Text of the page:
JUSSIEU, Antoine Laurent de (1748-1836). Genera Plantarum secundum ordines naturales disposita, juxta methodum in horto regio Parisiensi exaratam. Paris: Herissant, 1789.
8 (213 x 135mm). Interleaved and with loosely-inserted aquatint portrait of the author. Later French green morocco by Cap, triple gilt fillet on covers, spine gilt in compartments, gilt turn-ins, top edge gilt, others uncut. Provenance: THE AUTHOR'S COPY (included in the sale of his reassembled library, Paris, 1858, lot 1025).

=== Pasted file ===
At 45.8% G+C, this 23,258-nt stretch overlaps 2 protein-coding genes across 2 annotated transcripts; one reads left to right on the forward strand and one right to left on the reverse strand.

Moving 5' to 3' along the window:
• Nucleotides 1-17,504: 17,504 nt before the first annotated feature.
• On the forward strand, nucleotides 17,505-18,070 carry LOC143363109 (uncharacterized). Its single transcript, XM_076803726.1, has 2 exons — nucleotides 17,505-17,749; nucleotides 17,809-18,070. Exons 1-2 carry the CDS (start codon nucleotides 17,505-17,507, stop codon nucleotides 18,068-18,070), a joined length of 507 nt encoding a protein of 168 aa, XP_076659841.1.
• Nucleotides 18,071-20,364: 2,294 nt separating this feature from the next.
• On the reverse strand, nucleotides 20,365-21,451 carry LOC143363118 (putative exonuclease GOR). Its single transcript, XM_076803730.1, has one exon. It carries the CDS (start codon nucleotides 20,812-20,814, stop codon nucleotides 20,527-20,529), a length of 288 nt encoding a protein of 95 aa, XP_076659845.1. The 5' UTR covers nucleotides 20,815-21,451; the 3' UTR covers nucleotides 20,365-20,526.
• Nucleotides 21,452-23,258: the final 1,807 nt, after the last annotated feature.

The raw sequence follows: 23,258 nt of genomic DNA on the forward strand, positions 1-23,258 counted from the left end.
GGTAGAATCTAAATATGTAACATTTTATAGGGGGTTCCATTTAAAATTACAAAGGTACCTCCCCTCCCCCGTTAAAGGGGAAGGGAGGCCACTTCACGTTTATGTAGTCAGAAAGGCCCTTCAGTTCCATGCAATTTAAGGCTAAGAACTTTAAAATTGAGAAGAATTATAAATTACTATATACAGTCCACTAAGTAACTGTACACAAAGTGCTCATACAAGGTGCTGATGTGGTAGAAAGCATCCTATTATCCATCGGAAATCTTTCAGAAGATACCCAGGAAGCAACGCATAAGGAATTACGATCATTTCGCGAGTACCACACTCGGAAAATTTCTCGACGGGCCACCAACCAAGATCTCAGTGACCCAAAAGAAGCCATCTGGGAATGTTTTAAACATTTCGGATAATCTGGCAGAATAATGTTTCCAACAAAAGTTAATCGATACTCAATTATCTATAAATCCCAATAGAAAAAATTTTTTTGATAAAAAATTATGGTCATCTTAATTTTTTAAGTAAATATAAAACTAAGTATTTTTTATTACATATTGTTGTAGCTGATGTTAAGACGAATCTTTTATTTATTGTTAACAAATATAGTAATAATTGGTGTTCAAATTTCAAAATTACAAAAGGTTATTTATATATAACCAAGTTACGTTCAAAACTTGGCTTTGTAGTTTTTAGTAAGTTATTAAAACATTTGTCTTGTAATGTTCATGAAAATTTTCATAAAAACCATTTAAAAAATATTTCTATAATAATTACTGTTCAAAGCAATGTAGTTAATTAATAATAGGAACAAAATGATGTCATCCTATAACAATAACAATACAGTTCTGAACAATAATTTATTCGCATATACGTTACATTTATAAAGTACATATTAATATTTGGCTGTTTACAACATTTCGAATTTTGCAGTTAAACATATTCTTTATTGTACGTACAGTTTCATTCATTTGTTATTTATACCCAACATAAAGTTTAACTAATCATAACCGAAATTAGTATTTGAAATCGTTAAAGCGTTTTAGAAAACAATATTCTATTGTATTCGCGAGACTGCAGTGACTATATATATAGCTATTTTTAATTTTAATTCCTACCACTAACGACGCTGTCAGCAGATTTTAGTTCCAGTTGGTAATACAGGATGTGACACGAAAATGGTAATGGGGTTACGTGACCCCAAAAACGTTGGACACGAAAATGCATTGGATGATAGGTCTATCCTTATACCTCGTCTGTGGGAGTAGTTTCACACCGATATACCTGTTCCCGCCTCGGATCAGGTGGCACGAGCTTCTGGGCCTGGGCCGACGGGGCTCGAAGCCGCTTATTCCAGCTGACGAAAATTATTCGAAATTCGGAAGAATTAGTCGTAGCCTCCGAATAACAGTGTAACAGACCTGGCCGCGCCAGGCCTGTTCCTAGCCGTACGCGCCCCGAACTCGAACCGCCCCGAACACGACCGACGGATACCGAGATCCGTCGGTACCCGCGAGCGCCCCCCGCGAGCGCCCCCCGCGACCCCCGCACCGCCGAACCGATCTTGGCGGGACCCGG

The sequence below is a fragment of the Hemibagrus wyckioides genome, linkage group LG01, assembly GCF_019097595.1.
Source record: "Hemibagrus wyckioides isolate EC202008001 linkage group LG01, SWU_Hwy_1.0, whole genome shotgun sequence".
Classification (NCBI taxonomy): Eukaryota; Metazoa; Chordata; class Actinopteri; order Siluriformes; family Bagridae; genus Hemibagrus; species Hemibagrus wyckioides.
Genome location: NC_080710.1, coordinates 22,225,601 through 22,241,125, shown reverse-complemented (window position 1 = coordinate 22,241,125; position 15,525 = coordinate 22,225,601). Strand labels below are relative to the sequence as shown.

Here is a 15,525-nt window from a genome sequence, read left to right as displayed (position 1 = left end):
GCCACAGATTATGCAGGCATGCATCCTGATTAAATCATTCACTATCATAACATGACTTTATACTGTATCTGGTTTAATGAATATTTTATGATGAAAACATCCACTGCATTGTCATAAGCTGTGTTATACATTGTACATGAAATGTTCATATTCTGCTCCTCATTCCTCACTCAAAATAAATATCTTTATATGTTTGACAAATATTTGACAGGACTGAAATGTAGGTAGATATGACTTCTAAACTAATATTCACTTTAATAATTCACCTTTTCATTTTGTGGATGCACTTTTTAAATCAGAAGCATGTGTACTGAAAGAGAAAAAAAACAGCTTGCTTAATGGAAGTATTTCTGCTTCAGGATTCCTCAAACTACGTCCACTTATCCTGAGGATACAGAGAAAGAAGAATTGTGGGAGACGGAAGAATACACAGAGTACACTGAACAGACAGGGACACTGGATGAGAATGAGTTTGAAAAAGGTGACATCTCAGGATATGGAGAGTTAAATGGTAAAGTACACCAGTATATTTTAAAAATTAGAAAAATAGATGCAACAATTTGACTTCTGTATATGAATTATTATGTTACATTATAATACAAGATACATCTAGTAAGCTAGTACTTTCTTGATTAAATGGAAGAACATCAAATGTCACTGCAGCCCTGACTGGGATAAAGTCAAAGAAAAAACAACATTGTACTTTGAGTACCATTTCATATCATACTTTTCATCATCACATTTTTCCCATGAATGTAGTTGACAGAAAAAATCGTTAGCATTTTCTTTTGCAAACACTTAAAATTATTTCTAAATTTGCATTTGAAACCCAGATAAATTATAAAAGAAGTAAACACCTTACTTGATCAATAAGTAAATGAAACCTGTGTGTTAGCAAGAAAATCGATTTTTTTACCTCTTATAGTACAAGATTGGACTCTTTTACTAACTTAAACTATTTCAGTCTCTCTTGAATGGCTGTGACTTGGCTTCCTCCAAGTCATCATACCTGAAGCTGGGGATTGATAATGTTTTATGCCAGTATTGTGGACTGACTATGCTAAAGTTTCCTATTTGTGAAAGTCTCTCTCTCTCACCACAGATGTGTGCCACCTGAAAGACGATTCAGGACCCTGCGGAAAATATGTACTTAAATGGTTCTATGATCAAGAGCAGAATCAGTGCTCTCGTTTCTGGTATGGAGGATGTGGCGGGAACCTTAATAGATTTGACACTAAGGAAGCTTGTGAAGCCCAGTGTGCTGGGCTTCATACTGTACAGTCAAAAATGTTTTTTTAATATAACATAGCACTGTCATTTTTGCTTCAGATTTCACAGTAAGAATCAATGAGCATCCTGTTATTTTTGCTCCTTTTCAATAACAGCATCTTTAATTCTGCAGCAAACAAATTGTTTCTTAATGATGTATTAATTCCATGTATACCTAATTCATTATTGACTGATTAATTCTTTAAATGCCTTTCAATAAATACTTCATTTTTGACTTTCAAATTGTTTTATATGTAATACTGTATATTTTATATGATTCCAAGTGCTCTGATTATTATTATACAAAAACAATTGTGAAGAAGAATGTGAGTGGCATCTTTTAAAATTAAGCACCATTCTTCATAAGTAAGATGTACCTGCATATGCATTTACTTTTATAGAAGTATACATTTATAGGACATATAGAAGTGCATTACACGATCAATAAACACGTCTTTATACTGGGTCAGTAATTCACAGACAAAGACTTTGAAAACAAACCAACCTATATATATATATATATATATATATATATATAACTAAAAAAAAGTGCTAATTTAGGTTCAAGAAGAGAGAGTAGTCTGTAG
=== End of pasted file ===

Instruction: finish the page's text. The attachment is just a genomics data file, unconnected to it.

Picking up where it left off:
FIRST EDITION OF AN EPOCH-MAKING WORK, WITH WIDE MARGINS AND JUSSIEU'S OWN NOTES FOR AN UNPUBLISHED, REVISED EDITION. Born into a family of botanists (following his grandfather, father and uncles), Antoine-Laurent de Jussieu received his doctorate from the Medical Faculty at Paris in 1770 and soon afterwards became deputy to L.G. Le Monnier, professor of botany at the Jardin du Roi. His first botanical work (1773) was a re-examination of the taxonomy of the Ranunculaceae. Prolonged study of the genera and families of flowering plants between 1774 and 1789 led to publication of his botanical masterpiece, the Genera Plantarum, in the year of the French revolution. To aid his work Jussieu profited from access to the royal botanical garden, his own herbarium, his uncle's rich collection, and the collection of Philibert Commerson assembled on Bougainville's voyage round the world. Other collections consulted were those of Banks, assembled on Cook's first voyage; and Linnaeus's herbarium, then owned by James Edward Smith. 'The Genera Plantarum soon found its way to centers of botanical research. With excellent generic descriptions, the book presented a thorough summary of current knowledge of plant taxonomy. The genera were aranged in a natural system based upon the correlation of a great number of characteristics, a system which proved to be so well designed that within a few decades it was accepted by all European botanists,' writes Stafleu (DSB VII, p. 198). The last part of the Genera Plantarum contains 150 species of 'Planta Incertae Sedis': plants which Jussieu was unable to classify at the time of publication. In the present copy, he has relocated most of the 'doubtful' plants by giving the corresponding page number or by placing them under the appropriate botanical section. Almost all of the printed pages, and many of the interleaved pages, bear annotations or corrections in his hand clearly intended for inclusion in a second, revised edition. In common with the Norman copy, the present copy contains an aquatint portrait of Jussieu by Quenedy, bearing the following inscription on verso: 'Cette gravure m'a t donne Paris par le professeur de Jussie le 16 prairial an 3 (ou 4 juin 1795). La ressemblance est parfaite'. Horblit 68b; Stafleu & Cowan TL2 589; Brunet III, 604 ("La bibliothque scientifique rassemble par la famille de Jussieu a t vendu Paris en 1858"); Norman 1194 (with original drawings by Georges Cuvier).